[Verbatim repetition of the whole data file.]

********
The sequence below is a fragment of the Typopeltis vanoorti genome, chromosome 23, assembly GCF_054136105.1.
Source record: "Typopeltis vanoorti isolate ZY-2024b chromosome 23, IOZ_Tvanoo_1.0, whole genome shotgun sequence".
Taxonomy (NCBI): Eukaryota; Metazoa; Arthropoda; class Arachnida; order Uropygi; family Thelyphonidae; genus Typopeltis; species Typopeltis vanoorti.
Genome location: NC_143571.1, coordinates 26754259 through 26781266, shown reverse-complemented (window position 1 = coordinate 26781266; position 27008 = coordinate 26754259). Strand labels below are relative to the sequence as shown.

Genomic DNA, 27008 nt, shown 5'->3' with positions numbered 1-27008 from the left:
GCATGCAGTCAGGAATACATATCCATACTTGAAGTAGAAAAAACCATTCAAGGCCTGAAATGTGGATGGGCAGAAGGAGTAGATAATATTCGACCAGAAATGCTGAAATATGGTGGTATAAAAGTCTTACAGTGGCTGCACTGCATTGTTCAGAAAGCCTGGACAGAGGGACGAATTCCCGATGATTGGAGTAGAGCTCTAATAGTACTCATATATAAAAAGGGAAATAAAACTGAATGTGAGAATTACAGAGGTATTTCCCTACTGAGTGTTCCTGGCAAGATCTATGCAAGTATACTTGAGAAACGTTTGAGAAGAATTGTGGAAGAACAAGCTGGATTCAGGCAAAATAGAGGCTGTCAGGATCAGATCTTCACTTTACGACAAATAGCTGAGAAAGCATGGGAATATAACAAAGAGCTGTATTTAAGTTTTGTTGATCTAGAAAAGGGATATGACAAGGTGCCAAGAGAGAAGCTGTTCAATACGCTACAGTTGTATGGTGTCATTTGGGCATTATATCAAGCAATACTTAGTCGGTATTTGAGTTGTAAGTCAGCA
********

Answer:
The sequence below is a fragment of the Typopeltis vanoorti genome, chromosome 23, assembly GCF_054136105.1.
Source record: "Typopeltis vanoorti isolate ZY-2024b chromosome 23, IOZ_Tvanoo_1.0, whole genome shotgun sequence".
Taxonomy (NCBI): Eukaryota; Metazoa; Arthropoda; class Arachnida; order Uropygi; family Thelyphonidae; genus Typopeltis; species Typopeltis vanoorti.
Genome location: NC_143571.1, coordinates 26754259 through 26781266, shown reverse-complemented (window position 1 = coordinate 26781266; position 27008 = coordinate 26754259). Strand labels below are relative to the sequence as shown.

Genomic DNA, 27008 nt, shown 5'->3' with positions numbered 1-27008 from the left:
GCATGCAGTCAGGAATACATATCCATACTTGAAGTAGAAAAAACCATTCAAGGCCTGAAATGTGGATGGGCAGAAGGAGTAGATAATATTCGACCAGAAATGCTGAAATATGGTGGTATAAAAGTCTTACAGTGGCTGCACTGCATTGTTCAGAAAGCCTGGACAGAGGGACGAATTCCCGATGATTGGAGTAGAGCTCTAATAGTACTCATATATAAAAAGGGAAATAAAACTGAATGTGAGAATTACAGAGGTATTTCCCTACTGAGTGTTCCTGGCAAGATCTATGCAAGTATACTTGAGAAACGTTTGAGAAGAATTGTGGAAGAACAAGCTGGATTCAGGCAAAATAGAGGCTGTCAGGATCAGATCTTCACTTTACGACAAATAGCTGAGAAAGCATGGGAATATAACAAAGAGCTGTATTTAAGTTTTGTTGATCTAGAAAAGGGATATGACAAGGTGCCAAGAGAGAAGCTGTTCAATACGCTACAGTTGTATGGTGTCATTTGGGCATTATATCAAGCAATACTTAGTCGGTATTTGAGTTGTAAGTCAGCA